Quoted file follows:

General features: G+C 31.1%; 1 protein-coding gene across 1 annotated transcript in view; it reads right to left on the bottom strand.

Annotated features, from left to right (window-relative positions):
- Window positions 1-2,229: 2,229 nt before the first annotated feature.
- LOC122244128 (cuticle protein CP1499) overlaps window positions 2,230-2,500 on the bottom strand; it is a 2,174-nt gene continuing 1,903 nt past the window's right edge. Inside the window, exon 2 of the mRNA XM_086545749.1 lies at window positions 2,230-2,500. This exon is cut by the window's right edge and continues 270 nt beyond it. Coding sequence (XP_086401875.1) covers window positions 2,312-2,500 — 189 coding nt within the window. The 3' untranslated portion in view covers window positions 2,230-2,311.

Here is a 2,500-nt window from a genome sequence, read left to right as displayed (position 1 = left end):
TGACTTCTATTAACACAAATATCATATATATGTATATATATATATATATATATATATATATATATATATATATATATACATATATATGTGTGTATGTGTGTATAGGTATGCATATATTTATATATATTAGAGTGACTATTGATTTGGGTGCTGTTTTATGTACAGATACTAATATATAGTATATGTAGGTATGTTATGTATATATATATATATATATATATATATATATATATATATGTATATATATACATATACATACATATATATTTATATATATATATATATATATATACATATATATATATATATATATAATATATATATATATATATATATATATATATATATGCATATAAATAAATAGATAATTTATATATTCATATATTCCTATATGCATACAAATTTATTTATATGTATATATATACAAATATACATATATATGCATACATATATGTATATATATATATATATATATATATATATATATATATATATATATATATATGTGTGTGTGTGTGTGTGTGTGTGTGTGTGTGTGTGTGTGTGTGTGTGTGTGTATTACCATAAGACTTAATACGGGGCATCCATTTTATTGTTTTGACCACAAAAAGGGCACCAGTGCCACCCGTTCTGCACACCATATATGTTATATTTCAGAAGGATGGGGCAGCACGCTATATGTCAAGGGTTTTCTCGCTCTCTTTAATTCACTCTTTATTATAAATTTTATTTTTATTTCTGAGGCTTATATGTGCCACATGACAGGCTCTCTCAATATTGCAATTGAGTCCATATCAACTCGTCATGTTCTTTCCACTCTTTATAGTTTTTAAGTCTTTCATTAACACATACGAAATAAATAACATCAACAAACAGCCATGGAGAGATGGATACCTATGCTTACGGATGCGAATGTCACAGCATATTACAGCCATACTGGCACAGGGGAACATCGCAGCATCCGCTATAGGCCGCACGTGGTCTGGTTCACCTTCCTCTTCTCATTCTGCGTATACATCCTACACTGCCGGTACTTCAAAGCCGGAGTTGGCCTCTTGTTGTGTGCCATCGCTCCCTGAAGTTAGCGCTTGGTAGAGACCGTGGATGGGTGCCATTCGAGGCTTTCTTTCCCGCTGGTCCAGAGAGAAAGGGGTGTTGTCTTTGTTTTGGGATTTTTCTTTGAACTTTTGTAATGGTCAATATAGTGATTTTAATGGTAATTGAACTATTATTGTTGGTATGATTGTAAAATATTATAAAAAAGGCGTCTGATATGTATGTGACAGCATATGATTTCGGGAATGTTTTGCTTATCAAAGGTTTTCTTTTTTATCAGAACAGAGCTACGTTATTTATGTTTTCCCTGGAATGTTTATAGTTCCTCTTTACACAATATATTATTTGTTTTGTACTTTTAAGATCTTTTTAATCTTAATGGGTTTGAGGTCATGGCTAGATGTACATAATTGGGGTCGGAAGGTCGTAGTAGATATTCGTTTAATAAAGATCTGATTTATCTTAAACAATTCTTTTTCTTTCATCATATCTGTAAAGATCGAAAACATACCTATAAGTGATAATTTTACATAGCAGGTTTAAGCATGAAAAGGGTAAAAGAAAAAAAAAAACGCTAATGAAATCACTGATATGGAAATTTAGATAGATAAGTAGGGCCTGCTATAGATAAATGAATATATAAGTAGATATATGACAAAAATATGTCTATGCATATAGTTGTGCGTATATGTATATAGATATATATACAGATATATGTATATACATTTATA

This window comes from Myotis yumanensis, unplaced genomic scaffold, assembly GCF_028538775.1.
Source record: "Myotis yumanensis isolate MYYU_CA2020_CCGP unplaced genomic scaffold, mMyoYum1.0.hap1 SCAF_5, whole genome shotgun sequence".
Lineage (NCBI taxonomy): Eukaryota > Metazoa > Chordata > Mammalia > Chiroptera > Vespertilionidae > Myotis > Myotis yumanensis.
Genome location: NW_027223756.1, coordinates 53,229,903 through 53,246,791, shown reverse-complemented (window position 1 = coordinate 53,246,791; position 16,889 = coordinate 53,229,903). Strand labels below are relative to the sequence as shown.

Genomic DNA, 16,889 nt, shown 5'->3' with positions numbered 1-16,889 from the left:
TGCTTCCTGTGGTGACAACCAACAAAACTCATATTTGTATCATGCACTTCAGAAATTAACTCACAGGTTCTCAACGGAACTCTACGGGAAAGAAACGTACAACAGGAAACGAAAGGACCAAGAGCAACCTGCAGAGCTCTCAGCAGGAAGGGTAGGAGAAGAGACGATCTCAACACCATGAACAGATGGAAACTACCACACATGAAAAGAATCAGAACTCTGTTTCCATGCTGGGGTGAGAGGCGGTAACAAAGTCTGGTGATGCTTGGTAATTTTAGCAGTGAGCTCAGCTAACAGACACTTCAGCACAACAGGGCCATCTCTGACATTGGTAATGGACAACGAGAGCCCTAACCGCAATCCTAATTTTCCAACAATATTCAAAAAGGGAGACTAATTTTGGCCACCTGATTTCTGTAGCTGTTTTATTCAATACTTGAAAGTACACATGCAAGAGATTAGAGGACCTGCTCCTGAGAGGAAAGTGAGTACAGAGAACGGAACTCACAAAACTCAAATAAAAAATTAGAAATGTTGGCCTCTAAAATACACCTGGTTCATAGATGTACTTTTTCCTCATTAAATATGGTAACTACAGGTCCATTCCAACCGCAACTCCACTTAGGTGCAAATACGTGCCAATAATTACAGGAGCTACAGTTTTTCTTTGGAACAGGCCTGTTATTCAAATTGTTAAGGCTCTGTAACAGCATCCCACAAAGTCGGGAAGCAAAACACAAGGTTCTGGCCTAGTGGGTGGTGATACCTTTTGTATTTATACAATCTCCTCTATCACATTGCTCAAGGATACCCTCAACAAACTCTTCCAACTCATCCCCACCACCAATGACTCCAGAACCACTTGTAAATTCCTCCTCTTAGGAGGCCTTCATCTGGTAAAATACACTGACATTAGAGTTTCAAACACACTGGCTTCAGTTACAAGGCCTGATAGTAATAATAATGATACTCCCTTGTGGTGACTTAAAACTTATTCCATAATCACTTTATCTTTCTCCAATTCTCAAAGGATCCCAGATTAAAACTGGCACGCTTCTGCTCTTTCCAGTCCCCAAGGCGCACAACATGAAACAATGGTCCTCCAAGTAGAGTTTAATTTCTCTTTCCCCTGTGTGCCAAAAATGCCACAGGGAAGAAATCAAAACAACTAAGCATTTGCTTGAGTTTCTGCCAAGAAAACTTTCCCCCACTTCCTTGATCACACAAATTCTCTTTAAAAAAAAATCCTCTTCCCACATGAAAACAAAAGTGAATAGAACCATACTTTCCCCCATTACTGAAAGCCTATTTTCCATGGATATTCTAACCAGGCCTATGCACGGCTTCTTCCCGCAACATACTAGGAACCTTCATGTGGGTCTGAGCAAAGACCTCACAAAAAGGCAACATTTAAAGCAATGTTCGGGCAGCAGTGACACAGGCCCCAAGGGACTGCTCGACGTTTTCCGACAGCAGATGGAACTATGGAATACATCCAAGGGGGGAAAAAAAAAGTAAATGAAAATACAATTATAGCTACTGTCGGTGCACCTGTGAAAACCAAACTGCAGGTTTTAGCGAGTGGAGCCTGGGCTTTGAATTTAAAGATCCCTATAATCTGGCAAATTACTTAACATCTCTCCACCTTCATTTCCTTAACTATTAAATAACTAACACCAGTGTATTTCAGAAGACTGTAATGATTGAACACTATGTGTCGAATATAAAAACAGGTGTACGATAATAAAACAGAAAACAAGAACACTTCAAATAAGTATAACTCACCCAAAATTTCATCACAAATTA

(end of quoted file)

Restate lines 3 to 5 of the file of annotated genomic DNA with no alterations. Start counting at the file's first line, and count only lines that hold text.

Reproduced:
- Window positions 1-2,229: 2,229 nt before the first annotated feature.
- LOC122244128 (cuticle protein CP1499) overlaps window positions 2,230-2,500 on the bottom strand; it is a 2,174-nt gene continuing 1,903 nt past the window's right edge. Inside the window, exon 2 of the mRNA XM_086545749.1 lies at window positions 2,230-2,500. This exon is cut by the window's right edge and continues 270 nt beyond it. Coding sequence (XP_086401875.1) covers window positions 2,312-2,500 — 189 coding nt within the window. The 3' untranslated portion in view covers window positions 2,230-2,311.

Here is a 2,500-nt window from a genome sequence, read left to right as displayed (position 1 = left end):